However, every show has had its own take on what those interactions actually look like. In fact, House of Cards comes in the wake of Aaron Sorkin’s The West Wing—a show famous for its idealistic representation of the executive branch, and tied for most Emmys of all time for a TV drama. The show was broadcast from 1999 to 2006 and portrayed several members of the White House staff, including the president, as they argued over decisions and swayed people with eloquent and impassioned speeches.
Despite the innovative intrigue of Underwood, House of Cards was not the first show that found a way to make politics entertaining. In its time, The West Wing utilized a concept called the “walk and talk,” where cameras followed the characters as they stormed through the White House, maintaining long-shot conversations. Jacob Wessel, a senior studying Political Science and an avid viewer of the show, says, “[The technique] added movement to what might have normally been conversations that happened in bland offices at a stand-still. It added to the world of politics where, especially in law making, it doesn’t move as fast as the characters in The West Wing talked.”
It appears that many viewers have been craving characters like Underwood, who are effective lawmakers, albeit by alternative methods. President Barack Obama, an avid fan of the show, recently commented, “I wish things were that ruthlessly efficient.”
President Obama’s comment illustrates the realism that House of Cards lacks. Would Underwood’s fictional political games and calculating efficiency be as popular in Washington as on Netflix? Lizzy Robinson, a junior majoring in International Relations, thinks not. She said, “On the contrary, behavior that even begins to approach that of Underwood’s draws intense criticism from the public. Think of Christie’s ‘Bridgegate,’ for example. It’s the job of TV show producers to understand their audience and put on shows that people will watch. To that extent, it’s likely that the producers of these shows may have based their story lines and characters on the general sentiments of the American public toward politics. On the other hand, people watch TV in order to be entertained, and a large part of that entertainment comes from being absorbed by something that is dramatized and is an escape from reality.”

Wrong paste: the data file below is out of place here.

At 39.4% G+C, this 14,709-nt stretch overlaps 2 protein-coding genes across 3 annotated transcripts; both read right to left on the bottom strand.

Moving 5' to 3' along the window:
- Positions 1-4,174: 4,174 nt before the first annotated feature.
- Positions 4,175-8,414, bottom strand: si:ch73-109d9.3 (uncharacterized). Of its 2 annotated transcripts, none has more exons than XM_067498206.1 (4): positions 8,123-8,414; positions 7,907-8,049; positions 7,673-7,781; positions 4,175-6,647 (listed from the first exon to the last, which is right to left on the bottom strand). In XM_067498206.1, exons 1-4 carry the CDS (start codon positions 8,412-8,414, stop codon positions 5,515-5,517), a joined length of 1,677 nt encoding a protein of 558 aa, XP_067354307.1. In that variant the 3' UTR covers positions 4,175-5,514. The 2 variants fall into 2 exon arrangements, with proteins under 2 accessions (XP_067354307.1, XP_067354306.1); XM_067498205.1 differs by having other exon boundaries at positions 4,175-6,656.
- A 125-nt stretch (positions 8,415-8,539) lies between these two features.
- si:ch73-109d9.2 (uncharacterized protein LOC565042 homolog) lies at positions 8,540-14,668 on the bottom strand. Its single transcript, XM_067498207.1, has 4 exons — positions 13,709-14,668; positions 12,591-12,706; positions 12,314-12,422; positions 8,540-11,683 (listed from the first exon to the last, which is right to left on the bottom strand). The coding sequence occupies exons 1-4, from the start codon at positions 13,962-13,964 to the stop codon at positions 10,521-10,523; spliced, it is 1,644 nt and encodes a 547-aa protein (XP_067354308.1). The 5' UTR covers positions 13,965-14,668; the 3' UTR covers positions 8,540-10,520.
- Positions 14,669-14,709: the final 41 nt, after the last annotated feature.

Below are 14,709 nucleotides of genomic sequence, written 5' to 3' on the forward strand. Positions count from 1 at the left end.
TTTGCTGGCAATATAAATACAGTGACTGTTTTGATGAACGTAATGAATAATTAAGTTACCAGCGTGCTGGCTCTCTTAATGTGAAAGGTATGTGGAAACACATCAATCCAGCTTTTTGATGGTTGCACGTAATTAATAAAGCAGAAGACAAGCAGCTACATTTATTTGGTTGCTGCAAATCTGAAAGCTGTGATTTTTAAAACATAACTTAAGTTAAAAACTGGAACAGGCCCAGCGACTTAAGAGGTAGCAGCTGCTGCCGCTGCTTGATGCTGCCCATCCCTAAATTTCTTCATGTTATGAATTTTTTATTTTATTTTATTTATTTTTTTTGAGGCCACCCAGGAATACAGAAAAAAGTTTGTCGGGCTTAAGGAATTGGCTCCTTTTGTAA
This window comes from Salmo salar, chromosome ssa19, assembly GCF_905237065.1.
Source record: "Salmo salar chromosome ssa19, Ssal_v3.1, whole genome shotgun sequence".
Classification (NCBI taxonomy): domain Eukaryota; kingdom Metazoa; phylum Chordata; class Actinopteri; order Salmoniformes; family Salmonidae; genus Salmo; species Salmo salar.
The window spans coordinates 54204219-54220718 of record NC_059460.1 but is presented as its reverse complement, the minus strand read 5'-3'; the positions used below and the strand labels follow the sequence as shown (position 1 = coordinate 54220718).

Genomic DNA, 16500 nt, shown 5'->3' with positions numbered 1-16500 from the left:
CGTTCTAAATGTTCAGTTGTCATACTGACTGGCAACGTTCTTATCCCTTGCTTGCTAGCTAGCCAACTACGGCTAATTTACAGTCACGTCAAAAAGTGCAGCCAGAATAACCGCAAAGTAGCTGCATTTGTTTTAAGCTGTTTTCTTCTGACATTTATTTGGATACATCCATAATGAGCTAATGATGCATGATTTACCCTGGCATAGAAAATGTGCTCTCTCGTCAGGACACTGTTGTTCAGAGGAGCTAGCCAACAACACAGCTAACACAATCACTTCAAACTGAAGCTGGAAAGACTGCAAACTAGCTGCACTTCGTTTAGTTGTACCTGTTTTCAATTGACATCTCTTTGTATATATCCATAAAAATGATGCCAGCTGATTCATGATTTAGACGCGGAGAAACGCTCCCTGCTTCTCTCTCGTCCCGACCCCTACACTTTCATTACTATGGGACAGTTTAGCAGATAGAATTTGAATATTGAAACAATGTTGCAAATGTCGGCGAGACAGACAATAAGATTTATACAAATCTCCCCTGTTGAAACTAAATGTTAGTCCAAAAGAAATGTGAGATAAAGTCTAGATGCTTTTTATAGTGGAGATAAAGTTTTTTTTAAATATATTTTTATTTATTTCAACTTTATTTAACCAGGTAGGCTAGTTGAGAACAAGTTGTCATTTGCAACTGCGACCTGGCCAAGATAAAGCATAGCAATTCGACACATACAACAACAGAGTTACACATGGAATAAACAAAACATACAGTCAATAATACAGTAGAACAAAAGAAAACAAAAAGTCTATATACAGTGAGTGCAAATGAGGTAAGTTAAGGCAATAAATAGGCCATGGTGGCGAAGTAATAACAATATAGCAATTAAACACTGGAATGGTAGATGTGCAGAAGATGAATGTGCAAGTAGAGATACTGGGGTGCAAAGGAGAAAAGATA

With only one season out so far, it’s hard to know whether House of Cards will sustain its popularity, or what impact it may have in the long-term. But for the moment at least, Robinson reminds us that, “For better or worse, I think most politicians in DC fall somewhere in the middle—not quite as moral as President Bartlett in The West Wing, but far less selfish than Underwood in House of Cards.” So while Underwood’s methods may make for good TV, there may still be hope for the idyllic vision of The West Wing, both in the minds of the American people and in the real workings of American government.